Findaway has partnered with HarperCollins to enable Harper customers to purchase any of the more than 6,100 audiobooks published by HarperCollins directly on www.hc.com and playback the content on any iOS or Android device through the HC Audio app. HC Audio is powered by Findaway's audiobook distribution platform AudioEngine.
"We are uniquely positioned to serve HarperCollins as a technology partner," said Mitch Kroll, Co-Founder & CEO of Findaway. "We are proud to deepen our long-standing partnership with HarperCollins as they expand the market to directly serve audiobook listeners worldwide with their new offering."
When we released Raspberry Pi 2 in February this year, we announced that Microsoft’s Windows 10 IoT Core, a version of Windows 10 for small Internet-of-Things devices that may or may not have a screen, would be available for the device. Since the Windows Insider release of Windows 10 Core in August, we’ve found that lots of people looking for a Pi 2 are arriving at sellers’ websites from sites catering for Windows developers. Many Windows developers are coming to Raspberry Pi for the first time; we couldn’t be more pleased to welcome them, and we hope they’ll encounter much success and plenty of fun building with Raspberry Pi.
The pack is available with a Pi 2 for people who are are new to Raspberry Pi or who’d like a dedicated device for their projects, or without one for those who’ll be using a Pi they already own. The box contains an SD card with Windows 10 Core and a case, power supply, wifi module and Ethernet cable for your Pi; a breadboard, jumper wires and components including LEDs, potentiometers and switches; and sensors for light, colour, temperature and pressure. There’s everything you need to start building.
The Windows 10 Core Starter Pack website provides very clear directions for setting up your PC and programming environment and your Raspberry Pi. It also has links to tutorials for four carefully chosen projects to get you up and running on hackster.io.
You can buy the Windows 10 Core Starter Pack from Adafruit, and Microsoft will be showing it off at a demo area in the Maker Shed at World Maker Faire in New York this weekend, where there will also be packs available to purchase.
By Sheila Henline, a librarian and Collection Development Analyst with OverDrive.
(ED. Note: for optimal enjoyment press play before reading…)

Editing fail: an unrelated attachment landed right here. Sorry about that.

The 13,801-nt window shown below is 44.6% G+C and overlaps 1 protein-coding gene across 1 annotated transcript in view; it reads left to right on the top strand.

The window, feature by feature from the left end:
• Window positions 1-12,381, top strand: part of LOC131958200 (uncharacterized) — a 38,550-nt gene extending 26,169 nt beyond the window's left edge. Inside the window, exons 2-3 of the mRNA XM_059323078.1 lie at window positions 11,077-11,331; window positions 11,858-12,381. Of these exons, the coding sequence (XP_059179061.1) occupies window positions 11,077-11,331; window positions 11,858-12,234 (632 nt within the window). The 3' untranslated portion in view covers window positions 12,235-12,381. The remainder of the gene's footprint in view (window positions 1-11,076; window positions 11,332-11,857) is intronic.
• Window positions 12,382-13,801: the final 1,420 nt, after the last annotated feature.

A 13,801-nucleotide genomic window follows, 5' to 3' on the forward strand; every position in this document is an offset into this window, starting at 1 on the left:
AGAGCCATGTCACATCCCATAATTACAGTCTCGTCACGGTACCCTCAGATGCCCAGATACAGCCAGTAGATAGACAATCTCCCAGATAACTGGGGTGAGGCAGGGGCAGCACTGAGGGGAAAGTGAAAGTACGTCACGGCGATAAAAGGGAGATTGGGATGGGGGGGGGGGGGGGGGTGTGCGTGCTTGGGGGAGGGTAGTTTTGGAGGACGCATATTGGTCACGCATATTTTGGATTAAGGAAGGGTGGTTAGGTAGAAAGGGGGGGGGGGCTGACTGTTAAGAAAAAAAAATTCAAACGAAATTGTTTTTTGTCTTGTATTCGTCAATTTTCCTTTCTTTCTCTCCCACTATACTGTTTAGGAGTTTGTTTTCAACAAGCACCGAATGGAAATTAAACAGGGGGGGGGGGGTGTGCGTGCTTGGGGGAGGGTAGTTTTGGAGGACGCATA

Every year libraries and librarians, booksellers, publishers and authors become involved in #BannedBooksWeek, an annual event celebrating the freedom to read. The importance of choice is crucial when accessing information and reading.
This year Banned Books Week celebrates Young Adult Books! "Young Adult books are challenged more frequently than any other type of book" said Judith Platt, chair of the Banned Books Week National Committee. She states: "These are the books that speak most immediately to young people, dealing with many of the difficult issues that arise in their own lives, or in the lives of their friends. These are the books that give young readers the ability to safely explore the sometimes scary real world. This Banned Books Week is a call to action, to remind everyone that young people need to be allowed the freedom to read widely, to read books that are relevant for them, and to be able to make their own reading choices."
One such example this year is the book Some Girls Are by Courtney Summers. A South Carolina high school pulled this title from their summer reading list after a parent complained about references to a drug deal, drug use and sexual assault/attempted rape. The Charleston (SC) County Public Library received 1,000 copies of this book, donated by an online donation drive at BookRiot. Students asking for a copy at this library, receive one to keep for free!
As we observe Banned Book Week, take time to reflect on the many titles that have been questioned and even censored in some communities. OverDrive contains a wide variety of books that have fought to stay on the bookshelves. As for me, I plan on eReading Some Girls Are and then I'll settle in with an eBook of Harry Potter and the Sorcerer's Stone. Be sure to check a banned book out today!